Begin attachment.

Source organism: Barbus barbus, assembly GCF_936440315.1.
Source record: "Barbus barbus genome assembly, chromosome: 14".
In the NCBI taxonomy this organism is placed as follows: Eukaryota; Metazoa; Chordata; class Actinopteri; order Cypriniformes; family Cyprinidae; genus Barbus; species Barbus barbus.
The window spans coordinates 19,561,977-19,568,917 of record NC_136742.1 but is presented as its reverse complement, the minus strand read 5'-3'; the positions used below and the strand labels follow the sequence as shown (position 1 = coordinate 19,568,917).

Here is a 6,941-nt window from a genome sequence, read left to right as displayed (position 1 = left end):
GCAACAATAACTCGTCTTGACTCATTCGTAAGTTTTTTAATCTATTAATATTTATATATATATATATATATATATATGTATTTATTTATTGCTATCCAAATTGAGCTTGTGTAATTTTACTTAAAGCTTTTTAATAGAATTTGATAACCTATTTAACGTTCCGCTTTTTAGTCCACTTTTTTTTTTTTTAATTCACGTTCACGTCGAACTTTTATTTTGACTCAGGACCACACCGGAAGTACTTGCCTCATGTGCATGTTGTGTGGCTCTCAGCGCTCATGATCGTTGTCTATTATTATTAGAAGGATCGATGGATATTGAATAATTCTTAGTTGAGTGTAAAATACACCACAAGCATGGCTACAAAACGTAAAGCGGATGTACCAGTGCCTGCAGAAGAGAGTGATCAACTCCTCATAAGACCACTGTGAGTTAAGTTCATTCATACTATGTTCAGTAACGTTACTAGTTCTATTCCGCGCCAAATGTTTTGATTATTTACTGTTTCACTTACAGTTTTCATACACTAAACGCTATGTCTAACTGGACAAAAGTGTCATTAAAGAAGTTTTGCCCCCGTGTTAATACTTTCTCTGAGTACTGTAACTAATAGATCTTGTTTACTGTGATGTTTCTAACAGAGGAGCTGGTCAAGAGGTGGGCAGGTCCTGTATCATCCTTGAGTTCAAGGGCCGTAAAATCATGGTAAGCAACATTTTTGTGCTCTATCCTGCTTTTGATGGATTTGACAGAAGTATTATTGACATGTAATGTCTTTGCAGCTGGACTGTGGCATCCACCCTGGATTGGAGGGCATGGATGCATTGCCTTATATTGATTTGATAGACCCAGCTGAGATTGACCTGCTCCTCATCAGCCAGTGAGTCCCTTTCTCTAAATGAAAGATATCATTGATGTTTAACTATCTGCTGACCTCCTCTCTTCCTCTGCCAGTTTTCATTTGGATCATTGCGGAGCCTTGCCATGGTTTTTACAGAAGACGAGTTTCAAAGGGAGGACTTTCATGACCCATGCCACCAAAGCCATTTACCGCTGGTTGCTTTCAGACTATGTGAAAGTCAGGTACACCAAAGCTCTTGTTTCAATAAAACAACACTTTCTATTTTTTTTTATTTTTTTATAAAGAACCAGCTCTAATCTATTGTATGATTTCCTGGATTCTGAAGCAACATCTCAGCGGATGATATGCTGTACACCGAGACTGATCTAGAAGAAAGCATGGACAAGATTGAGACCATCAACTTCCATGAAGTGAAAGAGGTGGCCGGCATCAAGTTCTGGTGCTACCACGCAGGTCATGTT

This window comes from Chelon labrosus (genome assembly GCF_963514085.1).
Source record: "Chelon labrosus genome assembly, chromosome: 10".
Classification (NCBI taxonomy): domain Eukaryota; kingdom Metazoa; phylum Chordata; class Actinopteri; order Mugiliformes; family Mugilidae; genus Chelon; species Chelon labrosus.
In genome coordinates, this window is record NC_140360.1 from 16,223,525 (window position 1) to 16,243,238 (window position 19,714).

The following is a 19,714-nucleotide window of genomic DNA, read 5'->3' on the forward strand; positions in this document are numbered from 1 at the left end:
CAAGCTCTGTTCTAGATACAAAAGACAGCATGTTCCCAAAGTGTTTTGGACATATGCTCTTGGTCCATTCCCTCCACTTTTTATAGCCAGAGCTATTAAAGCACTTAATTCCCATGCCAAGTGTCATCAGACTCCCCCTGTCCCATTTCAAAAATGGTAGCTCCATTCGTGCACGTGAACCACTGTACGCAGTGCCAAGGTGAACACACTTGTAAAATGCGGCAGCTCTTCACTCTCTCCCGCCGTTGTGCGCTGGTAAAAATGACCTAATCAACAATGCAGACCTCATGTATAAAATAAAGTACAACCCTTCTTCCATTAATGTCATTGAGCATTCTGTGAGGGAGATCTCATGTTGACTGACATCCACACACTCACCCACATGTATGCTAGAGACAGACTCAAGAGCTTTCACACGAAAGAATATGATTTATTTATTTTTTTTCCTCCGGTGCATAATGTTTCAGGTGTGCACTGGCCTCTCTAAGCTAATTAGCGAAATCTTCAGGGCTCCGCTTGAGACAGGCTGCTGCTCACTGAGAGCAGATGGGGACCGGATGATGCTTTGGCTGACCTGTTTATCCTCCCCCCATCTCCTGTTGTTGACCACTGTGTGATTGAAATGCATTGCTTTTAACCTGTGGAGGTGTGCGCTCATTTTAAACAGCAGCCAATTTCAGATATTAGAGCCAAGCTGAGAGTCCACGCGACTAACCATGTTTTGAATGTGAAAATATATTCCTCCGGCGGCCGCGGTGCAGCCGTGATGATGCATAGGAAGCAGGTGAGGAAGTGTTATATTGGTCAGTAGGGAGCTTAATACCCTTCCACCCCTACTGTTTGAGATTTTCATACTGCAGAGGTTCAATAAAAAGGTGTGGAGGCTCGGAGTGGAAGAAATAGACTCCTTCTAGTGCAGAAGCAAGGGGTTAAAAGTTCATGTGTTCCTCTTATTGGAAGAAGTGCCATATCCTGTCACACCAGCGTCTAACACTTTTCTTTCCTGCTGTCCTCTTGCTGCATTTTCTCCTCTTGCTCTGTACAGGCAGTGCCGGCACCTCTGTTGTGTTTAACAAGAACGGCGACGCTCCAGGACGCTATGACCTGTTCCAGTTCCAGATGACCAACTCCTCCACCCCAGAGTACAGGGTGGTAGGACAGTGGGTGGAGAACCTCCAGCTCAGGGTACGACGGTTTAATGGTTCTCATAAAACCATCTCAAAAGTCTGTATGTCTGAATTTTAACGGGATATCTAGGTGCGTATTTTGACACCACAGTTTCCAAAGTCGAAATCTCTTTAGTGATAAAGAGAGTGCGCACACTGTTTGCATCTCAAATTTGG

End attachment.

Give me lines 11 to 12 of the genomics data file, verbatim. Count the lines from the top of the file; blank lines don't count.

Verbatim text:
The following is a 19,714-nucleotide window of genomic DNA, read 5'->3' on the forward strand; positions in this document are numbered from 1 at the left end:
CAAGCTCTGTTCTAGATACAAAAGACAGCATGTTCCCAAAGTGTTTTGGACATATGCTCTTGGTCCATTCCCTCCACTTTTTATAGCCAGAGCTATTAAAGCACTTAATTCCCATGCCAAGTGTCATCAGACTCCCCCTGTCCCATTTCAAAAATGGTAGCTCCATTCGTGCACGTGAACCACTGTACGCAGTGCCAAGGTGAACACACTTGTAAAATGCGGCAGCTCTTCACTCTCTCCCGCCGTTGTGCGCTGGTAAAAATGACCTAATCAACAATGCAGACCTCATGTATAAAATAAAGTACAACCCTTCTTCCATTAATGTCATTGAGCATTCTGTGAGGGAGATCTCATGTTGACTGACATCCACACACTCACCCACATGTATGCTAGAGACAGACTCAAGAGCTTTCACACGAAAGAATATGATTTATTTATTTTTTTTCCTCCGGTGCATAATGTTTCAGGTGTGCACTGGCCTCTCTAAGCTAATTAGCGAAATCTTCAGGGCTCCGCTTGAGACAGGCTGCTGCTCACTGAGAGCAGATGGGGACCGGATGATGCTTTGGCTGACCTGTTTATCCTCCCCCCATCTCCTGTTGTTGACCACTGTGTGATTGAAATGCATTGCTTTTAACCTGTGGAGGTGTGCGCTCATTTTAAACAGCAGCCAATTTCAGATATTAGAGCCAAGCTGAGAGTCCACGCGACTAACCATGTTTTGAATGTGAAAATATATTCCTCCGGCGGCCGCGGTGCAGCCGTGATGATGCATAGGAAGCAGGTGAGGAAGTGTTATATTGGTCAGTAGGGAGCTTAATACCCTTCCACCCCTACTGTTTGAGATTTTCATACTGCAGAGGTTCAATAAAAAGGTGTGGAGGCTCGGAGTGGAAGAAATAGACTCCTTCTAGTGCAGAAGCAAGGGGTTAAAAGTTCATGTGTTCCTCTTATTGGAAGAAGTGCCATATCCTGTCACACCAGCGTCTAACACTTTTCTTTCCTGCTGTCCTCTTGCTGCATTTTCTCCTCTTGCTCTGTACAGGCAGTGCCGGCACCTCTGTTGTGTTTAACAAGAACGGCGACGCTCCAGGACGCTATGACCTGTTCCAGTTCCAGATGACCAACTCCTCCACCCCAGAGTACAGGGTGGTAGGACAGTGGGTGGAGAACCTCCAGCTCAGGGTACGACGGTTTAATGGTTCTCATAAAACCATCTCAAAAGTCTGTATGTCTGAATTTTAACGGGATATCTAGGTGCGTATTTTGACACCACAGTTTCCAAAGTCGAAATCTCTTTAGTGATAAAGAGAGTGCGCACACTGTTTGCATCTCAAATTTGG